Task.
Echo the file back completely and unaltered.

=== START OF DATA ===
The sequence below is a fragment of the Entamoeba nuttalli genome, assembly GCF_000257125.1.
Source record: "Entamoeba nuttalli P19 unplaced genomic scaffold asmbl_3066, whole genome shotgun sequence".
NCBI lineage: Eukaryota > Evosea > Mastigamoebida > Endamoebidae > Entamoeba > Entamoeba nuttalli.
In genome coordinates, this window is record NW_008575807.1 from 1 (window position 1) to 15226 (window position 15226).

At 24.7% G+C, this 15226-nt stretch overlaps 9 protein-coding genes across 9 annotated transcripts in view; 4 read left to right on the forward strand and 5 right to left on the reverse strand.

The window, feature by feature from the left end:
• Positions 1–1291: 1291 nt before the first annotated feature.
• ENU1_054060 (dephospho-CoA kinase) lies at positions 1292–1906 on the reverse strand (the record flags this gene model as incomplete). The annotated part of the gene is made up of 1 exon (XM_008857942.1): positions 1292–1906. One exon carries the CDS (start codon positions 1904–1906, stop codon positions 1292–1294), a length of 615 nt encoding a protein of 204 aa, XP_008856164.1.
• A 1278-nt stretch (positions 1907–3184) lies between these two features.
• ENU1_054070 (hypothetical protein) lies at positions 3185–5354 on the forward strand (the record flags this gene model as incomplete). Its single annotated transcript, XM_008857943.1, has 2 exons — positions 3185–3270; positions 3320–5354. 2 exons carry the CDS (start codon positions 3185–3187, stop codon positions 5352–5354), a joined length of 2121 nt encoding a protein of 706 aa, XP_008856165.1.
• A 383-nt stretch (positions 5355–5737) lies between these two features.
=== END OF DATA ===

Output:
The sequence below is a fragment of the Entamoeba nuttalli genome, assembly GCF_000257125.1.
Source record: "Entamoeba nuttalli P19 unplaced genomic scaffold asmbl_3066, whole genome shotgun sequence".
NCBI lineage: Eukaryota > Evosea > Mastigamoebida > Endamoebidae > Entamoeba > Entamoeba nuttalli.
In genome coordinates, this window is record NW_008575807.1 from 1 (window position 1) to 15226 (window position 15226).

At 24.7% G+C, this 15226-nt stretch overlaps 9 protein-coding genes across 9 annotated transcripts in view; 4 read left to right on the forward strand and 5 right to left on the reverse strand.

The window, feature by feature from the left end:
• Positions 1–1291: 1291 nt before the first annotated feature.
• ENU1_054060 (dephospho-CoA kinase) lies at positions 1292–1906 on the reverse strand (the record flags this gene model as incomplete). The annotated part of the gene is made up of 1 exon (XM_008857942.1): positions 1292–1906. One exon carries the CDS (start codon positions 1904–1906, stop codon positions 1292–1294), a length of 615 nt encoding a protein of 204 aa, XP_008856164.1.
• A 1278-nt stretch (positions 1907–3184) lies between these two features.
• ENU1_054070 (hypothetical protein) lies at positions 3185–5354 on the forward strand (the record flags this gene model as incomplete). Its single annotated transcript, XM_008857943.1, has 2 exons — positions 3185–3270; positions 3320–5354. 2 exons carry the CDS (start codon positions 3185–3187, stop codon positions 5352–5354), a joined length of 2121 nt encoding a protein of 706 aa, XP_008856165.1.
• A 383-nt stretch (positions 5355–5737) lies between these two features.